When I review a piece of writing – whether it be a website, internal report or promotional flyer – I can tell straight away whether it has been written or edited by a professional. The clues not only come from the way the words are put together and whether the grammar is correct, but from three little tell-tale signs.
Compare these two examples. Which looks more professional?
The Team discussed the Social Club & Sam volunteered create a Club Activity Schedule. Suggested Activities include:
- Friday Lunch-time Fun Runs & Yoga
- EFOY Dinner
- Comp’s/games etc to raise money for Charity.
The committee discussed the social club. Sam volunteered to create a club activity schedule. Suggested activities include:
- a Friday lunchtime fun run
- end of financial year dinner
- competitions to raise money for charity.
Pitfall 1. Too many abbreviations
Example 1 is littered with shortcuts. This can give the impression the writer is in a hurry or couldn’t be bothered. Some abbreviations are acceptable; for example, ‘The meeting will begin at 9am’. In tables and columns where space is limited, abbreviations such as A$10k (for 10,000 Australian dollars) save space and are easier to read.
Using the ampersand symbol (&) in place of the word ‘and’ can be distracting when used in running text. Another unnecessary abbreviation that can make you look lazy is ‘etc’. Use the word ‘including’ or ‘for example’ to introduce a list.
Pitfall 2. Overuse of the forward slash (/)
The forward slash, or oblique, is acceptable when used to show alternatives (e.g. yes/no or and/or). It’s also acceptable in mathematical expressions, as a substitute for per, an or a when units of measurement are abbreviated (e.g. 10km/hour), and in web addresses.
Overuse of the forward slash can look as though you can’t make up your mind about a particular word. If you’re not sure which is the best word, don’t sit on the fence by using both/each word. Be decisive – choose a word and move on. Be careful not to use the forward slash in place of a comma as this is grammatically incorrect.
Pitfall 3. Too many initial capitals
Initial capitals were commonly used first for important nouns and then later for all nouns. Since the early 19th century, too many initial capitals have been considered distracting. They are now generally reserved for proper nouns (e.g. the name of a person or place), the personal pronoun 'I', at the beginning of sentences and a few other specific uses.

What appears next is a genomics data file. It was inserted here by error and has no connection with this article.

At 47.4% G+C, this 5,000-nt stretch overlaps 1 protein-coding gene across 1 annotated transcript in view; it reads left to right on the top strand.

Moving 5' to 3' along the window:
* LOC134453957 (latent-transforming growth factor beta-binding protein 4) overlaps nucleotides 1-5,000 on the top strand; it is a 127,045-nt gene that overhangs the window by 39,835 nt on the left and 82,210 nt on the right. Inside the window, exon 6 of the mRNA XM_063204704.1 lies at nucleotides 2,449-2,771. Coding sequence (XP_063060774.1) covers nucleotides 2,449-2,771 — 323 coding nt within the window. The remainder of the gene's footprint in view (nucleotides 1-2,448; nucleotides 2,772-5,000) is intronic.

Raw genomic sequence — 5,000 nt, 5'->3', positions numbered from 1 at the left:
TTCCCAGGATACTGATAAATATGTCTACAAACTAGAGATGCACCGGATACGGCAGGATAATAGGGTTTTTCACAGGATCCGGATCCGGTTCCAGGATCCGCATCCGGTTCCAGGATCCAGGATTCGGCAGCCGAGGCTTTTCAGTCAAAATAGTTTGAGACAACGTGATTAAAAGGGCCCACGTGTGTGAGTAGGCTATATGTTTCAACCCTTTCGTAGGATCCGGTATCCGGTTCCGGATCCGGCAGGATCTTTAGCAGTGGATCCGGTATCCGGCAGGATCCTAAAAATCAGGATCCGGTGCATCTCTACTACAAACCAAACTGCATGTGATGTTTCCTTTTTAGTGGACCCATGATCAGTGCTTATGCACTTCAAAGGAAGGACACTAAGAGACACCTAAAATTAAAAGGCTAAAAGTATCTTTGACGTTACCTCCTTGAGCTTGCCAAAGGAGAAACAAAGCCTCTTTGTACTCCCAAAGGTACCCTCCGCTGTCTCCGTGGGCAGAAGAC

As well as making your writing look old school, too many initial capitals can cause ambiguity. In Example 1 above, using an initial capital in ‘Charity’ could mean the money raised is being given to a charity with the trade name Charity. Or it could be being given to an individual person named Charity. The intention probably is to raise money for any charitable organisation, in which case it would be 'charity'.
Compare these other confusing examples:
I collect orange Penguins = I collect books published by Penguin.
I collect orange penguins = I collect penguins (the animal) that are coloured orange.
We are going to the Carriageworks’ markets = We’re going to the trendy hipster markets in Redfern, Sydney.
We are going to the carriage works’ markets = We’re going to markets that sell items for carriages.
While there are many elements that make up a good piece of writing, by paying attention to these three details, you will instantly make your writing appear more professional. Without the unnecessary distractions, reading will also be easier. It’s the professional touch that draws attention (in a good way) and makes the difference between an amateur attempt and a polished product.
For all your writing and training needs contact Concise Writing Consultancy today on +612 9238 6638
Image by Jan Tschichold, Grid Penguin